The researchers confirmed the findings using mouse model of the disease. They bred male and female mice that were carriers of a specific gene mutation that resulted in one-quarter of mouse embryos developing gastroschisis in utero. The scientists found that treatment of mouse embryos or mothers with an antibody against a molecule called IL5 reduced the population of inflammatory eosinophils.

In January the CDC reported that gastroschisis has increased in prevalence by 30 percent. Children of mothers under age 20 and those who are economically disadvantaged are more likely to be affected, but prevalence has increased in every age group and race.

The reason for this increase is puzzling. Another mystery involves the high rate of preterm birth in these patients, which could be related to the fetal inflammation and can worsen the condition, MacKenzie said. Her team is continuing to investigate strategies to quiet inflammation in animal models, with the hope of developing a successful in-utero treatment.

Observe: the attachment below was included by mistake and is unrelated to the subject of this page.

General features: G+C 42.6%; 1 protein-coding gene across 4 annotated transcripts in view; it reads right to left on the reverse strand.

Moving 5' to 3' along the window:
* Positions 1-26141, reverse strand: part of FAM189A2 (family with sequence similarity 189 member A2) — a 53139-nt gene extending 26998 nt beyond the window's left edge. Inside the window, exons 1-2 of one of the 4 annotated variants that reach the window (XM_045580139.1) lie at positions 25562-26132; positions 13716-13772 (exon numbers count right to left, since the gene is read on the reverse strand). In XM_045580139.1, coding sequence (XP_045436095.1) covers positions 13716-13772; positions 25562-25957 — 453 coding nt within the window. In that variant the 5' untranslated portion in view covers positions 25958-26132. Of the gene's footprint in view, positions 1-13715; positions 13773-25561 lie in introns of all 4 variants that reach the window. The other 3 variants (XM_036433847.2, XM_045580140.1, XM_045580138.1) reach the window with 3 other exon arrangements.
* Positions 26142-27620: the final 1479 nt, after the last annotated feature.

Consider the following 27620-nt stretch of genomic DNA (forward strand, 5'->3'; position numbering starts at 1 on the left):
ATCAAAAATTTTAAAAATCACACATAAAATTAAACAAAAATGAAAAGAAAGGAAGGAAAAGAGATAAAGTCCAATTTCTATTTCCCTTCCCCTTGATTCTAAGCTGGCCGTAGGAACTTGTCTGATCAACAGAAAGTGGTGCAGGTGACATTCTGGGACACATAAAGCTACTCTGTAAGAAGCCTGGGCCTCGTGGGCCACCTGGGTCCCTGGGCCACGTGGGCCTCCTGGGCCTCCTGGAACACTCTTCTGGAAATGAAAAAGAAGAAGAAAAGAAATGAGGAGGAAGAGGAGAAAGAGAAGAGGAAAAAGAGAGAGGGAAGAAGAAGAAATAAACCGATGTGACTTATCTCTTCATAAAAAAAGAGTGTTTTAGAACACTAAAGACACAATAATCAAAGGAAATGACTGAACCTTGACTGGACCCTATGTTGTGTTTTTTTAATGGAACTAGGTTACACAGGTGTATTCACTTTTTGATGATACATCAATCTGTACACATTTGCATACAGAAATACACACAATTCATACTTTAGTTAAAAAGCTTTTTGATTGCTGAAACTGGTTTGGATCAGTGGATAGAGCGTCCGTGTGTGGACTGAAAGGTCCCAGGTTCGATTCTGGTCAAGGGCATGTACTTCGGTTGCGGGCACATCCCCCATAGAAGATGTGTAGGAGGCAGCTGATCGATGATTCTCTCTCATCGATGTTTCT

The study was supported by funding from the American College of Surgeons, the National Institute of Allergy and Infection Diseases, and the March of Dimes.

Co-authors of the study are Cerine Jeanty, MD, Patriss Moradi, Aras Mattis, MD, PhD, Shannon Fleck, MPH, and Qizhi Tang, PhD, of UCSF; and Sheila Keating, PhD, of the Blood Systems Research Institute, San Francisco.

UC San Francisco (UCSF) is a leading university dedicated to promoting health worldwide through advanced biomedical research, graduate-level education in the life sciences and health professions, and excellence in patient care. It includes top-ranked graduate schools of dentistry, medicine, nursing and pharmacy; a graduate division with nationally renowned programs in basic, biomedical, translational and population sciences; and a preeminent biomedical research enterprise. It also includes UCSF Health, which comprises top-ranked hospitals, UCSF Medical Center and UCSF Benioff Children’s Hospitals in San Francisco and Oakland – and other partner and affiliated hospitals and healthcare providers throughout the Bay Area.